Unfortunately, Tesla Supercharging is what I need and use the very least of all. My Energicas will only accept CCS and 3KW AC charging. It sure would be handy if they could charge with Tesla Superchargers. Then I could take them anywhere.

-Don- Reno, NV

 
We used to do it in a grand Cherokee. It takes the same time in the Tesla. And the tesla is a lot ballsier…and cheaper…and cheaper to drive.
I used to have two Grand Cherokees with all terrain tires.

The big surprise to me is my Tesla does better in the snow with the stock tires than did either of my Jeeps!

BTW, my buddy, Eric, who I purchased a Tesla with (we both bought ours on the same day)said he gets to PA (where he has family) a lot faster in his Tesla than he ever could in an ICE car.

But it's because of the self-driving SW he has in his. He drives across the country half-asleep which he couldn't do before in any of his old ICE vehicles.

BTW, Eric has more than 200,000 miles (320 KM) on his Tesla. I have around 16,000 (26,000 km) on mine. Both of our Teslas the same age right to the day in Nov 2018.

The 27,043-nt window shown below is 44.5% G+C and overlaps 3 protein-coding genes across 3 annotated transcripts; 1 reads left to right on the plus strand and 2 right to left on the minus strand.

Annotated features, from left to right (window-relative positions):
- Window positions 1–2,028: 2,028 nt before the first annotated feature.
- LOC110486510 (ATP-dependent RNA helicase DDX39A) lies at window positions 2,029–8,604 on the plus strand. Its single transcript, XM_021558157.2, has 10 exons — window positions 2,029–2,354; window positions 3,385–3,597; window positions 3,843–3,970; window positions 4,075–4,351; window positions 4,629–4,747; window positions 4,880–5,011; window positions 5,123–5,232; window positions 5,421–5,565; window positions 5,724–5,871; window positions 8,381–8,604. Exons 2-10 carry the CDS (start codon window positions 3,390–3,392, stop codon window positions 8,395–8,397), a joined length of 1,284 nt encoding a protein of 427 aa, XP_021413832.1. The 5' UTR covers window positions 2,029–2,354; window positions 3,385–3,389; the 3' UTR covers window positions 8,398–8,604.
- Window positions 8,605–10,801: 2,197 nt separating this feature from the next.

-Don- Reno, NV
 
We go a roughly 940 kilometre road trip fairly often. We used to do it in a grand Cherokee. It takes the same time in the Tesla. And the tesla is a lot ballsier…and cheaper…and cheaper to drive.

Thanks for that post.. I've heard that about the Tesla's (Lots of Horses) and you confirmed what I said about recharge times and range both improving over time.. A bit faster than I thought but still it's confirmation of what I said.
 
We had a little range anxiety when we first started driving our EV. 25% battery remaining somehow feels lower and more urgent than having 1/4 tank of fuel.

You practically expect the lights to start dimming and the wipers to move slower when the SOC gets low, but that's not the case at all. In our EV, the SOC or charge remaining is displayed as a percentage. On the other side of the screen is estimated range in miles. The car will give you full power all the way down to 0%.